We can do better. We can still offer the competition, but in the words of Ms. Janet Jackson, I still ask these IFCs: “What have you done for me lately?“
We can and should expect our IFC councils to promote and provide leadership, not just engage in and perpetuate the competition side of fraternity affiliation. That is, literally, so last century.
Engage in Healthy Risk
We often associate unhealthy risks with fraternity life. This includes excessive drinking and drug abuse, having multiple sexual partners, poor nutrition to support body dysmorphia. In short, to talk about these issues in public, we need chapters to engage the risk of being public about what most chapters want to keep private. And yet, college men over-estimate drinking behaviors among their peers. They believe that their peers expect them to engage in these behaviors. Even if they didn’t before college.
Therefore, chapters and councils need to draw attention to these unhealthy, toxic behaviors that have been associated with fraternity life, since research tells us that most men just believe their supposed to. This could be through passive social norm campaigns or by championing gender equity behaviors that challenge male privilege.
All of these are risky because they put the reputation of the chapters and the community at risk. That much is true – but to what end? End risky behavior that affects men developing healthy expectations? Stop fraternity men from believing their peers don’t feel the same as they do? Create an inclusive community that values living fraternal values over hyper-masculinity?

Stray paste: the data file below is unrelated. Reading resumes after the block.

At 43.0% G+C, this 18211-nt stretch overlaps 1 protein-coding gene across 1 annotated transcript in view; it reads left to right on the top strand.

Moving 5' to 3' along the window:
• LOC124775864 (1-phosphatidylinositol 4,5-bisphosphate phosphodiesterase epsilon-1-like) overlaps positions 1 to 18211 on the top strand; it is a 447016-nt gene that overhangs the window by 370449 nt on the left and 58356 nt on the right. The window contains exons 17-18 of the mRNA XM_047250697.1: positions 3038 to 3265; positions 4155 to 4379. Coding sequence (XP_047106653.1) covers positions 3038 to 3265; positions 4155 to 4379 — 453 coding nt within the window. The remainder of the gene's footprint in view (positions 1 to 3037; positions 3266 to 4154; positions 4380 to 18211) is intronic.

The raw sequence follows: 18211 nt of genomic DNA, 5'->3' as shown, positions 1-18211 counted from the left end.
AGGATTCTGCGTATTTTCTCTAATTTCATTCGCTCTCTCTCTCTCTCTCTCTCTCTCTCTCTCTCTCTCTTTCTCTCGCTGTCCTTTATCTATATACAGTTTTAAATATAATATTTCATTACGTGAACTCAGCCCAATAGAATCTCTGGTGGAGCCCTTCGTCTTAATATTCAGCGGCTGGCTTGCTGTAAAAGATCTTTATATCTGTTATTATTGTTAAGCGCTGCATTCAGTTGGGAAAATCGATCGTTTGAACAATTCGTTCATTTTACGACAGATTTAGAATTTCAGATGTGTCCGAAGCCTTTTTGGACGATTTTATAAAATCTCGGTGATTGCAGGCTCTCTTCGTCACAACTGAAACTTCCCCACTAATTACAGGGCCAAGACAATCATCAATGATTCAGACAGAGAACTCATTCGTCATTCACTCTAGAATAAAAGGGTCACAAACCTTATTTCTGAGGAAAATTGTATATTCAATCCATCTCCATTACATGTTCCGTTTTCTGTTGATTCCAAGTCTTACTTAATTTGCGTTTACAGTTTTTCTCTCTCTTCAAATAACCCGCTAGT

We need to begin asking our fraternal men’s communities to showcase leadership around common purpose. They can start by defining the role of fraternity men living free of toxic or hyper-masculinity. I firmly believe that leadership is an expression of our values. I also believe we need to showcase other values other than those that easily seduce men for literally no reason other than they believe they are supposed to.
The Atlantic:, “Fraternities Can Push Boys Toward a Terrible Sort of Masculinity—Or Help Them Resist It”
Higher Education Research Institute [HERI]. (1996). A social change model of leadership development: Guidebook version III. College Park, MD: National Clearinghouse for Leadership Programs.
Dugan, J. P., Komives, S. R., & Associates. (2009). Multi-Institutional Study of Leadership 2009: Institutional reports. College Park, MD: National Clearinghouse for Leadership Programs.
Sánchez, F. Greenberg, S.; Liu, W. & Vilain, E.(January 2009). “Reported Effects of Masculine Ideals on Gay Men”. Psychology of Men & Masculinity. 10 (1): 73–87. doi:10.1037/a0013513. ISSN1524-9220. PMC2902177. PMID20628534.
Wong, Y. J. et al. (2017). “Meta-analyses of the relationship between conformity to masculine norms and mental health-related outcomes” (PDF). Journal of Counseling Psychology. 64 (1): 80–93. doi:10.1037/cou0000176.